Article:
Edinburgh Fringe: Cost of living pinch hits festival – as performers say rising expenses are a barrier


Edinburgh Fringe: Cost of living pinch hits festival - as performers say rising expenses are a barrier

It’s the great comedy debate.

With performers at Edinburgh’s Fringe feeling the pinch from rising accommodation, food and fuel costs, has the festival become elitist?

“There’s a definite economic barrier,” comedian Paul Chowdhry told Sky News.

“Most of the people I speak to, throughout the years, say it’s a very middle-class white industry. You very rarely see diversity in or at the Edinburgh Festival.”

Simon Brodkin – the man behind Lee Nelson – agrees: “Great talent is going to be overlooked simply because of the costs involved, and I think it is unfair.

“I think there does need to be more support, and we do need to get a more well-rounded balance of performers, backgrounds, styles, different inputs, otherwise everything just gets bland.”

Another barrier, according to stand-up Bilal Zafar, can be the deals struck with some venues.

Georgie Grier: Actress left in tears when one person turned up for show overjoyed after playing to near-sell out crowd

“Comedians can be scammed a little… you’ve got to cover quite a big guarantee of money in ticket sales before you make any profit, and that can be very high.”

But it’s not just performers this year who are struggling. Promoters Assembly have presented shows at Edinburgh with some of the biggest names in comedy since 1981. It represents around 20% of the entire Fringe and its future is hanging in the balance.

Owed £1.2m for the work it did during Coventry’s City of Culture celebrations from a trust which in February entered administration, the group’s founder says they’re only here now because they’ve taken out a massive bank loan to get through the festival.

Edinburgh Fringe: Cost of living pinch hits festival - as performers say rising expenses are a barrier

If they can’t get that money back, William Burdett-Coutts, their artistic director and founder, says he can’t see how they’ll be here next year.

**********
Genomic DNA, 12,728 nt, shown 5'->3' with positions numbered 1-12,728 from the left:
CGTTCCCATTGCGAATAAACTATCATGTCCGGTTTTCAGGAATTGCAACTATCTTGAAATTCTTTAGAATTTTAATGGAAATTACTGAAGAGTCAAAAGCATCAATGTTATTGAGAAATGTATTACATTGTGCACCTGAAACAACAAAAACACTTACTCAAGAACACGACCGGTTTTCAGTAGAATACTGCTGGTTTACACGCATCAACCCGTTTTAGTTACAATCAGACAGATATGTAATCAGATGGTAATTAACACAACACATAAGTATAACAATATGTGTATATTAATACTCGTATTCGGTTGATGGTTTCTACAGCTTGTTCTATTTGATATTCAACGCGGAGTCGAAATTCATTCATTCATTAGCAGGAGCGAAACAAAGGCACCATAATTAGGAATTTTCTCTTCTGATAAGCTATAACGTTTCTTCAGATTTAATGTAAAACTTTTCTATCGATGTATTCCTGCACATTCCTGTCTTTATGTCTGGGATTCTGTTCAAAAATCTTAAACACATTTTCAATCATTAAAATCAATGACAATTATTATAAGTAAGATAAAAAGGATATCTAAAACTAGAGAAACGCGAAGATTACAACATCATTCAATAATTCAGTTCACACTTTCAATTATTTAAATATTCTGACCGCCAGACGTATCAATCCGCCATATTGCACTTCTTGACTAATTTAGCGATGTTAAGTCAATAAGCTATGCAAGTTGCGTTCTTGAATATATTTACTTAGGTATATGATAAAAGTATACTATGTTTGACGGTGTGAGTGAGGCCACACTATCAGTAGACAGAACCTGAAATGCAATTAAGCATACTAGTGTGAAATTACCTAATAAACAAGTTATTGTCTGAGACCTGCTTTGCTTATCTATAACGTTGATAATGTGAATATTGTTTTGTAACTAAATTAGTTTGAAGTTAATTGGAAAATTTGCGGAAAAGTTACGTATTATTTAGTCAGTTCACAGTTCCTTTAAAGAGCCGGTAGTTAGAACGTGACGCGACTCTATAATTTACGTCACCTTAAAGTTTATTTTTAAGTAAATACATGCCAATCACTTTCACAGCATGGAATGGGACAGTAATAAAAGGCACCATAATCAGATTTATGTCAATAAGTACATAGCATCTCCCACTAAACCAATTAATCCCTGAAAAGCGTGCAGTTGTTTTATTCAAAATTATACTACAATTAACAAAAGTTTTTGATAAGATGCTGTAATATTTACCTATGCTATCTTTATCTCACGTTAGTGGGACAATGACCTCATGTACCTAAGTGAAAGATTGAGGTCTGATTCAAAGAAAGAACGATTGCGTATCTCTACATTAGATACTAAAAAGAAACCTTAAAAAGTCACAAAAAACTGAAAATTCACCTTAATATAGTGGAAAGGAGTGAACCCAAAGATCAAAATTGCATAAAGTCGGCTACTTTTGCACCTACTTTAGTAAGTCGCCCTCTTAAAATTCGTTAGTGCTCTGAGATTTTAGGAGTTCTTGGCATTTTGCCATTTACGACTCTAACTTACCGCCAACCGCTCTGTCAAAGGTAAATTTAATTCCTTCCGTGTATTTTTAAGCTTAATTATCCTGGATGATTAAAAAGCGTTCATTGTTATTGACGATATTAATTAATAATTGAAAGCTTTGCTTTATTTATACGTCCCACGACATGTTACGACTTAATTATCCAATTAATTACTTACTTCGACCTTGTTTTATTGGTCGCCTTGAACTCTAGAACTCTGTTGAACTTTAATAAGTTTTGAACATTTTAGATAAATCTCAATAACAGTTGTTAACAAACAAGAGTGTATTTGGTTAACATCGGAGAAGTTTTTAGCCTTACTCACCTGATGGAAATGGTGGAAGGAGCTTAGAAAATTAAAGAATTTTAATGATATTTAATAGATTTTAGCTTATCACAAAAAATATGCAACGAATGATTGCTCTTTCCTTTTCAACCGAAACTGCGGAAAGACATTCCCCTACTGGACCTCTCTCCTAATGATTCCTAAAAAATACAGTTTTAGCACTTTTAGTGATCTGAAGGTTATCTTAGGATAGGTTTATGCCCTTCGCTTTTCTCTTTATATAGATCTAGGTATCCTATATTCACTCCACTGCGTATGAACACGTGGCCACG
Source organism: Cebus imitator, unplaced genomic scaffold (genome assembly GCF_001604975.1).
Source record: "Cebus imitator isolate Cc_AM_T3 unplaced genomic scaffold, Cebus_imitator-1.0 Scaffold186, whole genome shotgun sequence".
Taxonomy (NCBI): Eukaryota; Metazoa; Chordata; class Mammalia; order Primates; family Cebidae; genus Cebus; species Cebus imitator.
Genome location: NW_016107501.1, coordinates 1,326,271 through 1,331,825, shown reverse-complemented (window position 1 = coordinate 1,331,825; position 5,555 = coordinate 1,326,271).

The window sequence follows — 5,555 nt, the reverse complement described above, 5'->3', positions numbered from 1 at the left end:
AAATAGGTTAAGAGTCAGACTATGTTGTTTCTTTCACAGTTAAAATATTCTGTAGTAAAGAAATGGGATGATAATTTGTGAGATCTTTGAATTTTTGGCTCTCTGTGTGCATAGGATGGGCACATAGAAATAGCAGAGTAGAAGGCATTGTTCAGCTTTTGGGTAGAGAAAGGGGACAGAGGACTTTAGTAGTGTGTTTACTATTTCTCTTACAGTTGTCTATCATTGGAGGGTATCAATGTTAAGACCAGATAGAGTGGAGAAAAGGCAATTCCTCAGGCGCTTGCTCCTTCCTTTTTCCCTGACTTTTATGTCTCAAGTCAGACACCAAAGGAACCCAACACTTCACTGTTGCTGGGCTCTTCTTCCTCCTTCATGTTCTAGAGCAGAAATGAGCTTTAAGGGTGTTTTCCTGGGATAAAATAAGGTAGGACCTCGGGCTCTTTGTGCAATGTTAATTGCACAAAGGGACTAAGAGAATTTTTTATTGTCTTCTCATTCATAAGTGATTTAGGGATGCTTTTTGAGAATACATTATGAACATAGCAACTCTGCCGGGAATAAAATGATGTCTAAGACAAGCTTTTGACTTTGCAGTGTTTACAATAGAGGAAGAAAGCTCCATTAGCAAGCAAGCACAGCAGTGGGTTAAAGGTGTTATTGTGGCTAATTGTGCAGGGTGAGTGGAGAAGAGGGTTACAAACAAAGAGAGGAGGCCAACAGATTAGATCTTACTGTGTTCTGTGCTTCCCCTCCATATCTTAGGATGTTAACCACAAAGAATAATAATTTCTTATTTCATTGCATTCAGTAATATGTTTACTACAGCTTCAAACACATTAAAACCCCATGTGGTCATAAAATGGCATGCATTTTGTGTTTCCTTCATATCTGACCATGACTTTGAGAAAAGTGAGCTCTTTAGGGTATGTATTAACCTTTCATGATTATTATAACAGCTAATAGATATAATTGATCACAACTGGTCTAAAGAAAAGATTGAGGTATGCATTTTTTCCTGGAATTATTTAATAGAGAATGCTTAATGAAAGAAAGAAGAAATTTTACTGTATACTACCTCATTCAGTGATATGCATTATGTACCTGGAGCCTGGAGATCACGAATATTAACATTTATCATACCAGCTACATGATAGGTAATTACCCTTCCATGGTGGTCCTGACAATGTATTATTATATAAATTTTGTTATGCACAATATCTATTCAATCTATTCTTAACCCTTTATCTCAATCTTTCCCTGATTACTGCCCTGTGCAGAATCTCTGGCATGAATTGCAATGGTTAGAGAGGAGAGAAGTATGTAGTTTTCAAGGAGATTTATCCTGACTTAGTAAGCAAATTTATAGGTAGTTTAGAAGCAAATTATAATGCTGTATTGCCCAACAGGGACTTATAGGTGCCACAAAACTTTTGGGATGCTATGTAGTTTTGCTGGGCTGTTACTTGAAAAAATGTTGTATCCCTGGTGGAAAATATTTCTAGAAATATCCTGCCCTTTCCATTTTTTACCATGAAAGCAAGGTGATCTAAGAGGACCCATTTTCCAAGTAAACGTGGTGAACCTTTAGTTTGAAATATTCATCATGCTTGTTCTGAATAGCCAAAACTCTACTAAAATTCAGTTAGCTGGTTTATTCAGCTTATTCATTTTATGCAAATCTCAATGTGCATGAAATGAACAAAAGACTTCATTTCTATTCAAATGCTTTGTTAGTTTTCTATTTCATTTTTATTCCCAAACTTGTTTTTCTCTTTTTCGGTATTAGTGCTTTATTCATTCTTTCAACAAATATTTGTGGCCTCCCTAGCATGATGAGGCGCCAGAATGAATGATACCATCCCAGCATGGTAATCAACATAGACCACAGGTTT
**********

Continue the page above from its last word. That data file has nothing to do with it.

“The company is of local, national and international significance working with arts organisations from around the world.

“We have played a significant role in the development of many world-class shows throughout the years and have helped launch the careers of countless household names, from Graham Norton to French and Saunders and many more.

“Assembly on its own plays to an audience equivalent to the live audience of Wimbledon and larger than Glastonbury – to lose that presence would be disastrous for the Fringe.”

Drag artist and former refuse worker Joe Leather very nearly couldn’t afford to put on his show Wasteman this year.

“It is a frightening time because you want to be here for your art, but you still need to sell tickets to cover your costs.”

With every penny counting, he says a small grant from the Keep It Fringe Fund made all the difference.

“Entertainment, storytelling, theatre needs to be open to everybody, regardless of their financial situation.”

Paul Chowdhry: Family-Friendly Comedian, runs at Pleasance Courtyard until 28 August
Simon Brodkin: Xavier, runs at Pleasance Courtyard until 27 August
Bilal Zafar: Imposter, runs at Underbelly, Bristo Square until 28 August
Wasteman runs at Assembly George Square Studios until 28 August


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